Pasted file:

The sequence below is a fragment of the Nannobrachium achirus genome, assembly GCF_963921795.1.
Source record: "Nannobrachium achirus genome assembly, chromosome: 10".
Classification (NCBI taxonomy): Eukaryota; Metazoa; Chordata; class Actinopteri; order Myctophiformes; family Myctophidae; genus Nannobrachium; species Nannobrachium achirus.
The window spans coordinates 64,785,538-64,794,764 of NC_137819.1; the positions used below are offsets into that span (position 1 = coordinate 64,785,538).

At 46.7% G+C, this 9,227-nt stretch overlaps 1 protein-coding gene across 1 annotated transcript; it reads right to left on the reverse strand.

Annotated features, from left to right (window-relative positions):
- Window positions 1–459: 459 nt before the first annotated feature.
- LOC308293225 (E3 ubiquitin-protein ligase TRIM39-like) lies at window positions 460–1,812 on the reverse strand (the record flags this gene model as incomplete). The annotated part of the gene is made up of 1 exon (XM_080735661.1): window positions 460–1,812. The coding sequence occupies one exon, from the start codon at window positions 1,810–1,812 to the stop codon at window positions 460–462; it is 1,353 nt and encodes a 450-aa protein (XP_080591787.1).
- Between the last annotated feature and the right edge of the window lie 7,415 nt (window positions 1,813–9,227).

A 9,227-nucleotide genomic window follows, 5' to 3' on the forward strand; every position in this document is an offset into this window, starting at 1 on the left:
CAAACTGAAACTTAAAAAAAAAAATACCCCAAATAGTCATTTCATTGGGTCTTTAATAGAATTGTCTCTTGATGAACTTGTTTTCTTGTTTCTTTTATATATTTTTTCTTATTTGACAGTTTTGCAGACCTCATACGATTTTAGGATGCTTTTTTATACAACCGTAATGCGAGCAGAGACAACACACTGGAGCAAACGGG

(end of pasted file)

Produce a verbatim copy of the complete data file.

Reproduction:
The sequence below is a fragment of the Nannobrachium achirus genome, assembly GCF_963921795.1.
Source record: "Nannobrachium achirus genome assembly, chromosome: 10".
Classification (NCBI taxonomy): Eukaryota; Metazoa; Chordata; class Actinopteri; order Myctophiformes; family Myctophidae; genus Nannobrachium; species Nannobrachium achirus.
The window spans coordinates 64,785,538-64,794,764 of NC_137819.1; the positions used below are offsets into that span (position 1 = coordinate 64,785,538).

At 46.7% G+C, this 9,227-nt stretch overlaps 1 protein-coding gene across 1 annotated transcript; it reads right to left on the reverse strand.

Annotated features, from left to right (window-relative positions):
- Window positions 1–459: 459 nt before the first annotated feature.
- LOC308293225 (E3 ubiquitin-protein ligase TRIM39-like) lies at window positions 460–1,812 on the reverse strand (the record flags this gene model as incomplete). The annotated part of the gene is made up of 1 exon (XM_080735661.1): window positions 460–1,812. The coding sequence occupies one exon, from the start codon at window positions 1,810–1,812 to the stop codon at window positions 460–462; it is 1,353 nt and encodes a 450-aa protein (XP_080591787.1).
- Between the last annotated feature and the right edge of the window lie 7,415 nt (window positions 1,813–9,227).

A 9,227-nucleotide genomic window follows, 5' to 3' on the forward strand; every position in this document is an offset into this window, starting at 1 on the left:
CAAACTGAAACTTAAAAAAAAAAATACCCCAAATAGTCATTTCATTGGGTCTTTAATAGAATTGTCTCTTGATGAACTTGTTTTCTTGTTTCTTTTATATATTTTTTCTTATTTGACAGTTTTGCAGACCTCATACGATTTTAGGATGCTTTTTTATACAACCGTAATGCGAGCAGAGACAACACACTGGAGCAAACGGG